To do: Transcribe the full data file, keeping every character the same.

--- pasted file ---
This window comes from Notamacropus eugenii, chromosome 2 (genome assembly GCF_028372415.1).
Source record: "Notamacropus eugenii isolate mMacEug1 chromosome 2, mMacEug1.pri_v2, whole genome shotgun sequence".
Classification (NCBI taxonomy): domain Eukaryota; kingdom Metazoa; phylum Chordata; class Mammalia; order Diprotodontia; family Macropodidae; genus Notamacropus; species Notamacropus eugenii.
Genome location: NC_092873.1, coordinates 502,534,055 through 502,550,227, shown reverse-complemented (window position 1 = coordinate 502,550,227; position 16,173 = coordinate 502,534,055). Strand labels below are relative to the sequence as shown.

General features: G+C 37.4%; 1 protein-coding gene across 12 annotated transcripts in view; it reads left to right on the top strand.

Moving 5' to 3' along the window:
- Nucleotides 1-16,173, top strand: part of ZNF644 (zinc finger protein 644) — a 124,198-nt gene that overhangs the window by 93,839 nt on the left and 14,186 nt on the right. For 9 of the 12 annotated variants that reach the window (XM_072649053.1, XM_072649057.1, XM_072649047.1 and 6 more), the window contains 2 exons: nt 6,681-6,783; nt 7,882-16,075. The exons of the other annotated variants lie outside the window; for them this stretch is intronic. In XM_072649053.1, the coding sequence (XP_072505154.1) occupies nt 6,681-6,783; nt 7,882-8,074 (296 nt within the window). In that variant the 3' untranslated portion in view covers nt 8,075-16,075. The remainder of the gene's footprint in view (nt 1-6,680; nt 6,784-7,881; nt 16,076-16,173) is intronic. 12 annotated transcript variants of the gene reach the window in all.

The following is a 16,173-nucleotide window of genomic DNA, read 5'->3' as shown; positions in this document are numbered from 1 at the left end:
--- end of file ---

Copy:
This window comes from Notamacropus eugenii, chromosome 2 (genome assembly GCF_028372415.1).
Source record: "Notamacropus eugenii isolate mMacEug1 chromosome 2, mMacEug1.pri_v2, whole genome shotgun sequence".
Classification (NCBI taxonomy): domain Eukaryota; kingdom Metazoa; phylum Chordata; class Mammalia; order Diprotodontia; family Macropodidae; genus Notamacropus; species Notamacropus eugenii.
Genome location: NC_092873.1, coordinates 502,534,055 through 502,550,227, shown reverse-complemented (window position 1 = coordinate 502,550,227; position 16,173 = coordinate 502,534,055). Strand labels below are relative to the sequence as shown.

General features: G+C 37.4%; 1 protein-coding gene across 12 annotated transcripts in view; it reads left to right on the top strand.

Moving 5' to 3' along the window:
- Nucleotides 1-16,173, top strand: part of ZNF644 (zinc finger protein 644) — a 124,198-nt gene that overhangs the window by 93,839 nt on the left and 14,186 nt on the right. For 9 of the 12 annotated variants that reach the window (XM_072649053.1, XM_072649057.1, XM_072649047.1 and 6 more), the window contains 2 exons: nt 6,681-6,783; nt 7,882-16,075. The exons of the other annotated variants lie outside the window; for them this stretch is intronic. In XM_072649053.1, the coding sequence (XP_072505154.1) occupies nt 6,681-6,783; nt 7,882-8,074 (296 nt within the window). In that variant the 3' untranslated portion in view covers nt 8,075-16,075. The remainder of the gene's footprint in view (nt 1-6,680; nt 6,784-7,881; nt 16,076-16,173) is intronic. 12 annotated transcript variants of the gene reach the window in all.

The following is a 16,173-nucleotide window of genomic DNA, read 5'->3' as shown; positions in this document are numbered from 1 at the left end: